New interest restriction rules are due to take effect in April 2017 and in the worst case scenario they could mean that some individual B2L landlords are forced to pay tax even when they make a loss.

While this seems incredibly unfair, particularly as it comes on top of other recent changes that have undermined profitability, landlords shouldn’t act in a knee-jerk way. Although it may seem like the odds are stacked against them, some simple restructuring of their portfolio, combined with tax planning advice, could be all that’s needed.

The interest restriction rules will be phased in over four years. In 2017/18, 25% of any interest or other finance costs related to landlords’ borrowings will become non-deductible when calculating taxable profit. This figure will rise to 50% in 2018/19 and 75% the following year. By 2020/21, all such costs will be ineligible for tax relief.

Importantly, the interest restriction rules will only apply to individual landlords and it is expected that some might choose to transfer their property into a company to avoid the punitive tax changes. However, taking this action could trigger a Capital Gains Tax (CGT) liability and, depending on how long the landlord has owned the property, and how much it is has risen in value over that time, the transfer of ownership may not be cost effective. In addition to CGT, Stamp Duty Land Tax (SDLT) is likely to apply, including the 3% surcharge, which was introduced in April this year.

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For some individual landlords however, incorporation could be a tax efficient solution, especially if he or she can demonstrate that they are running their property portfolio as a business, rather than as an investment.  In this case they may be eligible for incorporation relief, which effectively defers any CGT liability to the date when the property is eventually sold by the company.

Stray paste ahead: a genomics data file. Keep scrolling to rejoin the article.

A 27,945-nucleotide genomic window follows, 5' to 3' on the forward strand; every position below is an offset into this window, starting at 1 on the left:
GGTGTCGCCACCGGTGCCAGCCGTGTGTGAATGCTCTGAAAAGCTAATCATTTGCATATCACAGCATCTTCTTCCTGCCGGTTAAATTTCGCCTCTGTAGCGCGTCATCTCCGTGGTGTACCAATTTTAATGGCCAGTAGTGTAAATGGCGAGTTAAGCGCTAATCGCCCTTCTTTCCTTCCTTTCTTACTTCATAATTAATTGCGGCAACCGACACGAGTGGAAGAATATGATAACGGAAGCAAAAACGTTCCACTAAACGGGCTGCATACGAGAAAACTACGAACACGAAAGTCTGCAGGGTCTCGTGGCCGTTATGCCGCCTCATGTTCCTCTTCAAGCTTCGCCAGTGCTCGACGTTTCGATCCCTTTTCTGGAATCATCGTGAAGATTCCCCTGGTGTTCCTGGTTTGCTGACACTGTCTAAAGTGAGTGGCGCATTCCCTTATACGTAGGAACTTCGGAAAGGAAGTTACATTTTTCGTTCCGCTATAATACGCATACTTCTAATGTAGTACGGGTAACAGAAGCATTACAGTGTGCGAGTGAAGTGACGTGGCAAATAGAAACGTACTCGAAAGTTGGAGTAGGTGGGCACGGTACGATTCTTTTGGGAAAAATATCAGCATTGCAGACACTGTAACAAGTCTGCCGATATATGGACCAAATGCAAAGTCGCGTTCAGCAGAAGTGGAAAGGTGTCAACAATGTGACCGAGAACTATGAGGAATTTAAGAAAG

While there is no definitive guidance available from HMRC, case law indicates that landlords would need to be spending a minimum of 20 hours per week actively managing their portfolios to qualify for such relief. To substantiate a claim, they would need to maintain comprehensive records of the work they are doing to demonstrate they are actively managing their property portfolios.  This could include activities such as collecting rent, administering new tenancies and liaising with workmen in respect of property repairs .

Higher-rate payers affected most

Before deciding on any course of action, B2L landlords should take a close look at their property portfolios and forecast the impact of the incoming interest restrictions as accurately as possible. While basic rate tax payers may find they are largely unaffected, higher-rate tax payers may need to consider whether their portfolio is still viable and explore their options carefully.

Some relatively simple changes such as refinancing investments and altering the split of ownership with a spouse could help to optimise profits. Incorporation should also be considered, particularly if the landlord does not have a full-time job and is spending much of their time looking after the properties. In any event, professional advice should be sought before any decisions are made.

There is no doubt that profiting from a property portfolio is becoming more difficult for all B2L landlords – individuals and businesses – and further costly changes, such as the expected ban on letting agent fees could make matters worse. However, by planning ahead, many landlords will be able to make the most of their investments and run successful and highly-profitable businesses.

Rebecca Wilkinson is a corporate tax manager at Menzies LLP